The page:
I hadn't seen this anywhere else. If I duplicated, then disregard...
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MO'S NO ANSWER

By PETER VECSEY
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April 4, 2004 -- DESPITE strong denials in this space from piped-in Portland personnel, the Maurice Cheeks-to-his-dream team-76ers story won't go away.

What's even more amazing than trying to manufacture something out of concealed wishful thinking by Philadelphia's beloved former maker of pure plays is the local and national media perception that the Blazer coach's relationship with Allen Iverson automatically means he'll be able to manage him.

Fat chance! If Cheeks couldn't get Bonzi Wells or Jeff McInnis to buy into a reserve role and can't control Zach Randolph, how can any rational being believe he's capable of vaguely reigning in Iverson? Randolph verbally dissed Cheeks and his teammates after being removed from the Knick game late in the third quadrant last week, yet still played down the stretch.

Yes, as you've might've noticed, Randolph notched two big baskets at crunch time, but also compelled his coach to burn a time out when he botched a play that required instant re-education. Consequently, the Blazers had no times out left after the Knicks took a 92-91 lead with just under seven seconds to go and were forced to race up-court and improvise an air ball courtesy of Damon Stoudamire's long jumper.

Most coaches tend to discipline their disciples in some fashion for displaying such a contempt of court. The next game against Boston, Cheeks played Randolph 40 minutes.

I can't imagine Cheeks keeping Iverson in check. Especially since his license not to take no for An Answer, as well as do as he pleases, was recently renewed when team president Billy King failed to fine, suspend or promote him to coach when Iverson decided to sit out the Pistons game in a Kareem retro jersey after interim Chris Ford told him he'd be understudying that evening.

Ironically, the ignoble incident happened in front of Larry Brown, whose clashes with Iverson are classic. Afterward, Brown tried to impress upon his former antagonist how unprofessional he made himself look. Iverson was receptive to everything, didn't disagree with anything and promised to do better.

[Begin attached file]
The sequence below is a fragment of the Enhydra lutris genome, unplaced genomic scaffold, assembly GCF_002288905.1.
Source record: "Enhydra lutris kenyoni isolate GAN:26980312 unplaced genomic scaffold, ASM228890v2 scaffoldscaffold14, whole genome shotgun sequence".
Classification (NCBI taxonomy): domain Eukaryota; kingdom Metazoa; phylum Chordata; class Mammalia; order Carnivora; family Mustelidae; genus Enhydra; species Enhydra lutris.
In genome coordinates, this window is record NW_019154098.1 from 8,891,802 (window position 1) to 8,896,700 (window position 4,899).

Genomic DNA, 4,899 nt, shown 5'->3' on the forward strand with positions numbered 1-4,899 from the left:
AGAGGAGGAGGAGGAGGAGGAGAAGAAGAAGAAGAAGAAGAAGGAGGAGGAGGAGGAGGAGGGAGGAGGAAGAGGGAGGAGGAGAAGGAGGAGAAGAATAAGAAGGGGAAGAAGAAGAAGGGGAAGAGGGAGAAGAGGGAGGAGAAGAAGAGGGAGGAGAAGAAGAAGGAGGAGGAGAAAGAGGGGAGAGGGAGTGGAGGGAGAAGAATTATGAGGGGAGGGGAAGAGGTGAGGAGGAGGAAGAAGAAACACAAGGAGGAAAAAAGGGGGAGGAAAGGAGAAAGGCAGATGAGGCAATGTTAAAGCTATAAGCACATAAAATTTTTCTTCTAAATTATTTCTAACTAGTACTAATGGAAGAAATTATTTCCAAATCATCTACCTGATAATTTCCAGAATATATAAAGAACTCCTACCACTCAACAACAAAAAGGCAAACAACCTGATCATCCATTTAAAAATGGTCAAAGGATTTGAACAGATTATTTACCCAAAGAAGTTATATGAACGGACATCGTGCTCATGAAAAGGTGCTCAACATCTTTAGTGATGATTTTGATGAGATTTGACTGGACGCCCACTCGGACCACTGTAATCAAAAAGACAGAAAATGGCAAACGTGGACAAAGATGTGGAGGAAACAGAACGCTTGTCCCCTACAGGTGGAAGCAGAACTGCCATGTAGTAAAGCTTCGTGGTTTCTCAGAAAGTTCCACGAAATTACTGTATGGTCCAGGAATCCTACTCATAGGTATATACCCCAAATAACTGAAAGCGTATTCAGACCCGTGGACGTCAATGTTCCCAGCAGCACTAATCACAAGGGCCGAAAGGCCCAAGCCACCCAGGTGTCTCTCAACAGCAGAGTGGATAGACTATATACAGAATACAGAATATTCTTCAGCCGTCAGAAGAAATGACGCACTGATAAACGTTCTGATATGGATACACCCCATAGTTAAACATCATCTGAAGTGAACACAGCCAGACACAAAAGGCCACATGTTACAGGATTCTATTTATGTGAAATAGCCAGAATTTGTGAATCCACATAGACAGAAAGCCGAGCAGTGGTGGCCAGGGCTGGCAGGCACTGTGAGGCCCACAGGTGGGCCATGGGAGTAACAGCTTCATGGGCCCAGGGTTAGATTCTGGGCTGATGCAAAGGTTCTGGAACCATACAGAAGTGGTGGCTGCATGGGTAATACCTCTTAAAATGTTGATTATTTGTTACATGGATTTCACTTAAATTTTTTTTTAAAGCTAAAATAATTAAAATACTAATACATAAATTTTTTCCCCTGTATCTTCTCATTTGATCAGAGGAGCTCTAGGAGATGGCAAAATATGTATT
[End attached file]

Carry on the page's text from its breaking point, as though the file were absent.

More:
"You've been around Allen. You know he's a good kid, he just makes some bad decisions. He's all about respect," Brown underlined. "It took me a while to learn if I had something to say to him it was best to say it behind closed doors. If it got back to him that I said something negative to the media we'd have a problem. If I said it to his face we'd be fine."

Well, almost. "I got to thinking the other day that I coached Allen for roughly 600 games while in Philly. And since I took him out twice a game that meant I got 'm-f-ed' 1,200 times in six seasons. . . . He knew he was coming out and he knew he'd only be taking a brief rest. And he still 'm-f-ed' me every single time . . . I can laugh about it now, but at the time it was very disruptive and very disrespectful."


There's no question Iverson respects and trusts Cheeks. The issue is whether 76er management is prepared to part with one of its precious few assets in hopes of enticing the Blazers to amend their private position and free up the organization's most popular person, who's under contract for two more years.

Again, there's no doubt chairman Ed Snider and King are outsized fans of Cheeks. They may very well consider him their only hope to mining the most out of the franchise's mouthwatering meal ticket, on the books through 2009 (at age 34) for a total of $91 million after this season. How many other players can boast the charisma and genius to sell out an arena for a performance, much less a series of seasons?

Which is why Iverson, despite being on course to miss a career record 34 games due to injuries and ego, hasn't lost all of his charm. For the most part, the City of Brotherly Love is still feelin' him, though his individualistic behavior has earned him various detractors in the media and in the stands.

Heckling fans supposedly compared him to Matt Geiger, which is enough to drive anybody into hiding - and perhaps out of town. After the recent team photo session, Iverson discourteously discarded his jersey, I'm told, and flippantly declared, "That might be the last time this year I wear that uniform. Maybe the last time in my career."

If that's true, it might not be such a bad idea, do it now before it's too late to swap one evaporating megastar for one or two or more on the rise, if it's not too late already.

Just don't try to tell me the 76ers (11-3 when Iverson and Glenn Robinson don't play; 14-14 minus Allen, by his lonesome) are a better team without him. The reality is, they're a better team without an injured Iverson who can't accept being a secondary scorer.

Another dose of truth: Should management decide to unload its damaged demi-god before Iverson completely losses his appeal and trade value, then it virtually has to reach out for Cheeks even if the cost of compensation to the Blazers is a first round draft pick.